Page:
Most businesses, whether a one-person outfit or a large multi-national, have realized the importance of a good social media presence in today’s ‘omni-channel’ world.
Long gone are the days of relying on a shop window and a good telephone manner to bring in your customers.
‘Omni channel’ describes the multiple channels of communication available to a business in the 21st century and these include ‘traditional’ forms such as print, bricks and mortar – a shop or factory unit – telephone, and post, and the modern additions like a website and social media, to name just a few.
Social media was, initially, the preserve of teenagers posting pics and arranging meets, but it has quickly become a marketing and selling tool in its own right, for brands large and small, and should be ignored at your peril.
You only have to look at someone like Lady Gaga who has 52.6 million followers on her Twitter account to see the power of social media; imagine sending a tweet out to hit this number of potential customers about a new product or service – this is free advertising.
Whenever Coca-Cola posts a new message on Facebook, it has the potential to reach the 94 million people who have ‘liked’ their page; and this does not take into account anyone who then shares the post – I hope you can see where I am going with this.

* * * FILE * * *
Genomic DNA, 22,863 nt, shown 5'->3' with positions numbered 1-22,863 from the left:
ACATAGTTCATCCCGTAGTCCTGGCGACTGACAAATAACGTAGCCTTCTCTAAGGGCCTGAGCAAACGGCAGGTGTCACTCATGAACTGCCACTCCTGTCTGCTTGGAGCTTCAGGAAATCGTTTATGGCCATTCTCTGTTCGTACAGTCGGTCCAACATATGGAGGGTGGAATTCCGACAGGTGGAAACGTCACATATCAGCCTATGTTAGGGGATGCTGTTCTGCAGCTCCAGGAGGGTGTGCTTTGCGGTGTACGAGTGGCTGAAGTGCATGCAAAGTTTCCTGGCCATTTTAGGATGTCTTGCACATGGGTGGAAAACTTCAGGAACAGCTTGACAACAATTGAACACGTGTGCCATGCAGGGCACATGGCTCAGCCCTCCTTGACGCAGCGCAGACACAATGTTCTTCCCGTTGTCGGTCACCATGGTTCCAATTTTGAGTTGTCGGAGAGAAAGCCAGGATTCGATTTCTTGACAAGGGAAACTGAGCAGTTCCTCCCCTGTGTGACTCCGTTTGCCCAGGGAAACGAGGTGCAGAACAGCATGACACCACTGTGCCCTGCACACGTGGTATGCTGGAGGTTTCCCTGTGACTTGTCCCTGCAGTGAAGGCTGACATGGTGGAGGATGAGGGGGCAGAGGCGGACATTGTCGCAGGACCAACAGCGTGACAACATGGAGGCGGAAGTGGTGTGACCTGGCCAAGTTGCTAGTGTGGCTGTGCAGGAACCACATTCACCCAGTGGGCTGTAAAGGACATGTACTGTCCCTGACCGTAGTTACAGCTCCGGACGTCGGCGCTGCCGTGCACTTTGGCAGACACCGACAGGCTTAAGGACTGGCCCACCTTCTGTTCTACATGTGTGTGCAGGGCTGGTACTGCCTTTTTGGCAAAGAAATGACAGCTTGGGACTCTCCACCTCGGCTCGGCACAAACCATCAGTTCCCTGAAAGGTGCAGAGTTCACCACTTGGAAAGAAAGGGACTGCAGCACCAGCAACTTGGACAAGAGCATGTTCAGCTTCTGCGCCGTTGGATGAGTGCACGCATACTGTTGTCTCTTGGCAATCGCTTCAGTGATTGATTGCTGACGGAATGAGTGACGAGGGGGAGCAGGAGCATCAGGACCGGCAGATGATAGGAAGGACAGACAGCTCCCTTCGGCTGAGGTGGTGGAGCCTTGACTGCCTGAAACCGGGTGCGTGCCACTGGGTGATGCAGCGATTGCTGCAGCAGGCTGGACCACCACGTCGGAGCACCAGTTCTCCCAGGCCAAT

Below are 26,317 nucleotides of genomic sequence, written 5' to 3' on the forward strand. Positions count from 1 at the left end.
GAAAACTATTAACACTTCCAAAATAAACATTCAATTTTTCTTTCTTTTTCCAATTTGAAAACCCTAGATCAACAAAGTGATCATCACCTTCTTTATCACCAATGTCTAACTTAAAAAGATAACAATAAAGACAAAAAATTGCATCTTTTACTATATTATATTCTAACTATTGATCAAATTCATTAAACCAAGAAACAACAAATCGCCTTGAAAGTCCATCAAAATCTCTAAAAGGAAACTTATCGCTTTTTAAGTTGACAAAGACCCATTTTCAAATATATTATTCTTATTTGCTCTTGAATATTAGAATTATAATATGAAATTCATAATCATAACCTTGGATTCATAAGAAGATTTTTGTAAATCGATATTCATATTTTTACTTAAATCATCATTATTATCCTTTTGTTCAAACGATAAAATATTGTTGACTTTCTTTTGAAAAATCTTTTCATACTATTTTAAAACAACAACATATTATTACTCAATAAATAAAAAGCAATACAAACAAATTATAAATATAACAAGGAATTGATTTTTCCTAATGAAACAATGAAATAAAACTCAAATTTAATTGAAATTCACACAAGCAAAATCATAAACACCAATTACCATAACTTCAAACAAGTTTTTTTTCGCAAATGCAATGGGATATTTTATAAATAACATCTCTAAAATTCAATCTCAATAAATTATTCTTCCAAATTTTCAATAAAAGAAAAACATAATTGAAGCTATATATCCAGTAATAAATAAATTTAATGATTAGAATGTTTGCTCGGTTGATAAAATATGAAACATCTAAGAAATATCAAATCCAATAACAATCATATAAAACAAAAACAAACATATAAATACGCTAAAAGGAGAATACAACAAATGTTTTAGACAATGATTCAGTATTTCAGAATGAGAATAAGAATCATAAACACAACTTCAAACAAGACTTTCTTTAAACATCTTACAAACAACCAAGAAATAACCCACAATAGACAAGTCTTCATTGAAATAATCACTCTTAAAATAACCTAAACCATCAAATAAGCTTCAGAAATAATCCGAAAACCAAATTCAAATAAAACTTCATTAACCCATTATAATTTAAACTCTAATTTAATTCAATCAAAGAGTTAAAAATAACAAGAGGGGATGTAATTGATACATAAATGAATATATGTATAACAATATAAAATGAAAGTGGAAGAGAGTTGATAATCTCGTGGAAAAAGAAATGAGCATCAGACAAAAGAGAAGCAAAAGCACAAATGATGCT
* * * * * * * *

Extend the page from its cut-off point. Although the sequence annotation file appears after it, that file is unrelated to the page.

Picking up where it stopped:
Social media is a huge FREE advertising tool and, if managed and done well, it can become one of your main advertising channels.
But this is not all that social media is good for; larger corporate companies use social media as a support line for their services or products and closely monitor tweets and posts to make sure they are not being ‘bad mouthed’.
If they spot a detrimental post or tweet they respond quickly, while other companies actively use platforms like Twitter to run their question-and-answer or support areas.
Not all social media is about writing witty comments. Some platforms are very visual and so, if your products or services are particularly image-orientated, platforms like Pinterest and Instagram are ideally suited to you.
Nordstrom is a clothing and fashion retailer with more than four million followers on its various boards, but you do not need to be a large multi-national business to make an impact. Nordstrom pales into insignificance compared with the fashion blogger Joy Cho, who has more than 12 million followers.
So, as you can see, social media, in its various platforms, is there to be utilised for free, and, if used correctly with a managed marketing plan, it can reap huge benefits.
It does not matter if you’re one person in your bedroom or an employer of 100s of staff, you too can and should be social.